By Diana Zafra
As a biologist with a sweet tooth who consumes more sugar than any dentist would approve of, I’m amazed with how the beta-cells in my pancreas responds to the high glucose levels, in my blood, with the release of insulin. Insulin is a necessary regulatory hormone that transports and stores glucose into our cells for the production of energy.
Although insulin is necessary for regulating glucose in the blood from getting too high (hyperglycemia) or too low (hypoglycemia), there is a dark side to this hormone. I was pretty intrigued when I read about a recent experiment that discovered its use as a chemical-weapon. Just think about that: insulin is used in nature to kill. Cone snails produce a cocktail of neurotoxins that include large amounts of insulin, to facilitate predation.
Brief Introduction to Cone Snails
|Two species of cone snail that have net-like mouths to swallow prey|
In the genus Conus, members usually have two mechanisms of secreting their venom. Some members inject their venom by harpooning fish while the second mechanism involves releases of venom into the surrounding area when they detect fish nearby.
Conus produce conotoxin, or venom, that targets the nervous system and is produced in a long venom duct, similar to a “hypodermic needle,” used to inject its prey. The red part in the picture below is where the insulin and conotoxins are located.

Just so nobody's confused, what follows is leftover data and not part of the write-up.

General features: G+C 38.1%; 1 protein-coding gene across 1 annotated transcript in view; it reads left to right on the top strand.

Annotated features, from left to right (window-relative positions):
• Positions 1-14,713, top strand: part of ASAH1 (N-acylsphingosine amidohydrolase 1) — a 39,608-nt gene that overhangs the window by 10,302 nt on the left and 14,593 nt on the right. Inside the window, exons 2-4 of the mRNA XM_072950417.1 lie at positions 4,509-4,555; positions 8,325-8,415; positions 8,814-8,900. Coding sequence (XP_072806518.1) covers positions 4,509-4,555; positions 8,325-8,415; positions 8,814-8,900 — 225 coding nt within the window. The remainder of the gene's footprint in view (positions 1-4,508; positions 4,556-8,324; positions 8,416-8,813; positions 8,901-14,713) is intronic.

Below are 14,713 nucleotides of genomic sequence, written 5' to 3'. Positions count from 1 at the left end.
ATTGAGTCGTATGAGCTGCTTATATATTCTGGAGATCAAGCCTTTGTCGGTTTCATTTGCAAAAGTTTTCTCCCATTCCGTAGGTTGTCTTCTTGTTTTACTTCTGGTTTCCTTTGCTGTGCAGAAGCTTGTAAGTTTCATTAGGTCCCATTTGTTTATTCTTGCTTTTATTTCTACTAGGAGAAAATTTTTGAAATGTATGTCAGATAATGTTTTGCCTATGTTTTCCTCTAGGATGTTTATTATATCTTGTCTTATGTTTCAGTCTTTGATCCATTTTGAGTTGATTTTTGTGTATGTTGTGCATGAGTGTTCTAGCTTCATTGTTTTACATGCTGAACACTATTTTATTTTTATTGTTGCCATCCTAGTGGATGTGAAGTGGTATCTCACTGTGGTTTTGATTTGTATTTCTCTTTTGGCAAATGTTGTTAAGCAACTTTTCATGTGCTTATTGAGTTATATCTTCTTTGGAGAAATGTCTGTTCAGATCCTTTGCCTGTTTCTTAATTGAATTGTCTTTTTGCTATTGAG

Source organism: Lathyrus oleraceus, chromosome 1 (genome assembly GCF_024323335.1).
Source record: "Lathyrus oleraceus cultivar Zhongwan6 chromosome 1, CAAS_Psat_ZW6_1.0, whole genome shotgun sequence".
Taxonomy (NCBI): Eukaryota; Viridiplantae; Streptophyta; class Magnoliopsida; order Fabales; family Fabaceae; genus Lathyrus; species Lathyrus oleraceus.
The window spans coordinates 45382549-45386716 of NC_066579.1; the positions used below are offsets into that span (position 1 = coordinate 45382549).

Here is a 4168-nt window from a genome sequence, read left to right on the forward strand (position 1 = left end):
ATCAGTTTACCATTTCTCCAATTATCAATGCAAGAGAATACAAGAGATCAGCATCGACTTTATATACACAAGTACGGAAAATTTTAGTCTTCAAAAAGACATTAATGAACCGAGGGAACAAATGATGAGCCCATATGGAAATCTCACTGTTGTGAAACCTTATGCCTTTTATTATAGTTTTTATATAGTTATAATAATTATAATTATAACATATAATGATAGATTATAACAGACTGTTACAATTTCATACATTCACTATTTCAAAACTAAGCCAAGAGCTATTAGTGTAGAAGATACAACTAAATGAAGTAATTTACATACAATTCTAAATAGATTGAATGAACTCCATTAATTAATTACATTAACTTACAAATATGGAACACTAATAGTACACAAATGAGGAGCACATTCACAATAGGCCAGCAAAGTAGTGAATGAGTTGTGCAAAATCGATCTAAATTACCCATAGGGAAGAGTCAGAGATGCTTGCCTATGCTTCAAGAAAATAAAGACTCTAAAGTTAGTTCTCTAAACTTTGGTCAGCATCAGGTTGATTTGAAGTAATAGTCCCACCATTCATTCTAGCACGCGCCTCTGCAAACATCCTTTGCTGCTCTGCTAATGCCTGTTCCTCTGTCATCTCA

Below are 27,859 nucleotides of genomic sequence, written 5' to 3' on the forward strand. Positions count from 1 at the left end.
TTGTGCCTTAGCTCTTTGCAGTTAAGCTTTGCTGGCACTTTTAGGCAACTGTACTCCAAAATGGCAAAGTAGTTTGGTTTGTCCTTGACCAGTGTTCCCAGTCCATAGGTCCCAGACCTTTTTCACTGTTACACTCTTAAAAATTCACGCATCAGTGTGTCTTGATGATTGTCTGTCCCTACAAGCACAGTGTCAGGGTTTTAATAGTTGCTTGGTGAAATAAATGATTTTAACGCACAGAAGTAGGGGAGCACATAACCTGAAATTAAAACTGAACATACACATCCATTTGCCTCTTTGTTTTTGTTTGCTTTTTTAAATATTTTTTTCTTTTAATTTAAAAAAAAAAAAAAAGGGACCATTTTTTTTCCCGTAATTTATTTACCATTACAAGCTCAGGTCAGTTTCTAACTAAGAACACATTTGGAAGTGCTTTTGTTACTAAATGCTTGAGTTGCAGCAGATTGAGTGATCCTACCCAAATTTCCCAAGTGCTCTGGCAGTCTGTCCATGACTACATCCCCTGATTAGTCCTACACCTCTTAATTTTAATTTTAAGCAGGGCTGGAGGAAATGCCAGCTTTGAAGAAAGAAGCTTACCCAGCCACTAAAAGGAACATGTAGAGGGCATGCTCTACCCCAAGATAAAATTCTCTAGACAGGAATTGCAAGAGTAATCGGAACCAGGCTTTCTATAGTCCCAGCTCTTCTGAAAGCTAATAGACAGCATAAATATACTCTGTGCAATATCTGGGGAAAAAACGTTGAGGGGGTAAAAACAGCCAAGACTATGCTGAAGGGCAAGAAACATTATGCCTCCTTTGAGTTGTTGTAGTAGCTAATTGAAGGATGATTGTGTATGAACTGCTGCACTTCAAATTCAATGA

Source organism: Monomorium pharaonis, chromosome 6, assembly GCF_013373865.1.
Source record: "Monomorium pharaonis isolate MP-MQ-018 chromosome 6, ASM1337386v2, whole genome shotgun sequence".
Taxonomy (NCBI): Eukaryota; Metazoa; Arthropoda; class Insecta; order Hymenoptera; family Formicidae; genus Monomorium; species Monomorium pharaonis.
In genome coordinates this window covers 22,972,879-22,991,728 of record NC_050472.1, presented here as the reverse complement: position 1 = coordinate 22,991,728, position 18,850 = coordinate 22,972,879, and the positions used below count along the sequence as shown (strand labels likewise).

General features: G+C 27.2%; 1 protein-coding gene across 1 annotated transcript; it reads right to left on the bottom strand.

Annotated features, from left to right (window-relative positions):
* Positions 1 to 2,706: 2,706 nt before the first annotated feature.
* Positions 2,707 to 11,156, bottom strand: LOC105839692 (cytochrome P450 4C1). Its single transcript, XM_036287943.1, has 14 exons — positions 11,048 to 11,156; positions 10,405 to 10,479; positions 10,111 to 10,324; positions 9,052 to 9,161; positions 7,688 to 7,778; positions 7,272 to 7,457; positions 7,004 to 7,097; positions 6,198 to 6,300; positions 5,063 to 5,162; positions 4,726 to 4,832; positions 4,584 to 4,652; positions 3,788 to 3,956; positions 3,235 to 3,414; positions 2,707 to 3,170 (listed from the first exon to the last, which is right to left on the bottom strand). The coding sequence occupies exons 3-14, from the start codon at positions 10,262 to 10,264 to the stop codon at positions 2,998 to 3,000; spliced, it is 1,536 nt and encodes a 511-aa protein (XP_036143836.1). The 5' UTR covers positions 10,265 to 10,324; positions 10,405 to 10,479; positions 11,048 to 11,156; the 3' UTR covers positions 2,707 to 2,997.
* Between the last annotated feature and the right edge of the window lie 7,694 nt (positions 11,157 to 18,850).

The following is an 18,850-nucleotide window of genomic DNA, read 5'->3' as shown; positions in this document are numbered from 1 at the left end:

|Safavi-Hemami et al. PNAS 2014.|
|Hu et al. BMC Genomics 2012.|
The most dangerous species of cone snail is Conus geographus, and they have a net-like false mouth to swallow their prey whole. In order to catch their faster swimming prey, such as schools of fish, they release the nirvana cabal, the toxin combination of venoms released, to disorient and slow them down. This allows the snail to make its way towards the fish and engulf them whole. After a couple of hours, they regurgitate the scales and bones, while digesting their soft tissue (Yum!).
Experiments on Zebrafish
The use of venom by cone snails to paralyze their prey is no novelty and recordings date back to 1956. However, a recent experiment conducted by Dr. Helena Safavi-Hemami, from The University of Utah, discovered that within the nirvana cabal, there was a high presence of insulin in the dorsal end of the needle inside of the snail. In the experiment, the venom of C. geographus was both injected directly into zebrafish and released into the water columns in which zebrafish larvae were then observed for changes in mobility.
|Zebrafish! Aren't they cute?|
When analyzing the individual components in the venom, they discovered two main types of insulin. One type, labeled conus insulin 1 (Con-Ins-G1) made up 99% of the distal end of the injection tip. This immobilized zebrafish when injected due to glucose levels falling far below what is necessary for the cells to properly function, otherwise known as a hypoglycemic shock.
|Fig 5A Showing insulin activity in zebrafish|